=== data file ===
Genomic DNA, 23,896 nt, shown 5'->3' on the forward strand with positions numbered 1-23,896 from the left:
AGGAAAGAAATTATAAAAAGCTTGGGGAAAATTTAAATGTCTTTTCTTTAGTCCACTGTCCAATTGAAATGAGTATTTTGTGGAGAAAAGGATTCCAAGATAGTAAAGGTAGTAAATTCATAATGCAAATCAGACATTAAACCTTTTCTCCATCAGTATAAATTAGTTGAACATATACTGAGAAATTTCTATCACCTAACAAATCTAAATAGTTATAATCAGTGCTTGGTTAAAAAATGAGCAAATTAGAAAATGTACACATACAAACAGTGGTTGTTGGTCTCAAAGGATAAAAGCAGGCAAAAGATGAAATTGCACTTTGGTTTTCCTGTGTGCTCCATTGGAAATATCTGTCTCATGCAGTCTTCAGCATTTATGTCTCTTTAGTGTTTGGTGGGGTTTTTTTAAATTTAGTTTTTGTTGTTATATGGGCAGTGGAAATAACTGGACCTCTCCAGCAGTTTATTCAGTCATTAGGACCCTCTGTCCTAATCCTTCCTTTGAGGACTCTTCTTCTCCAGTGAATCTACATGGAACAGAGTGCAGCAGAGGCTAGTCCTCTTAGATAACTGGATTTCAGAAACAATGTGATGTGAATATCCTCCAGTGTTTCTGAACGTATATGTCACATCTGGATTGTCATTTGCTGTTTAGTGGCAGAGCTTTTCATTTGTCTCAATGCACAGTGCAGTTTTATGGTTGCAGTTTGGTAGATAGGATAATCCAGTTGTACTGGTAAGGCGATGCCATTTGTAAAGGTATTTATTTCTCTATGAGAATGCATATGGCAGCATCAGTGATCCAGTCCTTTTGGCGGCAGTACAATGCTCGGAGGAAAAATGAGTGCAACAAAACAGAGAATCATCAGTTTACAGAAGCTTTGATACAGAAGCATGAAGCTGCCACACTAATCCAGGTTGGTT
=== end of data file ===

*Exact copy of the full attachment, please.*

Genomic DNA, 23,896 nt, shown 5'->3' on the forward strand with positions numbered 1-23,896 from the left:
AGGAAAGAAATTATAAAAAGCTTGGGGAAAATTTAAATGTCTTTTCTTTAGTCCACTGTCCAATTGAAATGAGTATTTTGTGGAGAAAAGGATTCCAAGATAGTAAAGGTAGTAAATTCATAATGCAAATCAGACATTAAACCTTTTCTCCATCAGTATAAATTAGTTGAACATATACTGAGAAATTTCTATCACCTAACAAATCTAAATAGTTATAATCAGTGCTTGGTTAAAAAATGAGCAAATTAGAAAATGTACACATACAAACAGTGGTTGTTGGTCTCAAAGGATAAAAGCAGGCAAAAGATGAAATTGCACTTTGGTTTTCCTGTGTGCTCCATTGGAAATATCTGTCTCATGCAGTCTTCAGCATTTATGTCTCTTTAGTGTTTGGTGGGGTTTTTTTAAATTTAGTTTTTGTTGTTATATGGGCAGTGGAAATAACTGGACCTCTCCAGCAGTTTATTCAGTCATTAGGACCCTCTGTCCTAATCCTTCCTTTGAGGACTCTTCTTCTCCAGTGAATCTACATGGAACAGAGTGCAGCAGAGGCTAGTCCTCTTAGATAACTGGATTTCAGAAACAATGTGATGTGAATATCCTCCAGTGTTTCTGAACGTATATGTCACATCTGGATTGTCATTTGCTGTTTAGTGGCAGAGCTTTTCATTTGTCTCAATGCACAGTGCAGTTTTATGGTTGCAGTTTGGTAGATAGGATAATCCAGTTGTACTGGTAAGGCGATGCCATTTGTAAAGGTATTTATTTCTCTATGAGAATGCATATGGCAGCATCAGTGATCCAGTCCTTTTGGCGGCAGTACAATGCTCGGAGGAAAAATGAGTGCAACAAAACAGAGAATCATCAGTTTACAGAAGCTTTGATACAGAAGCATGAAGCTGCCACACTAATCCAGGTTGGTT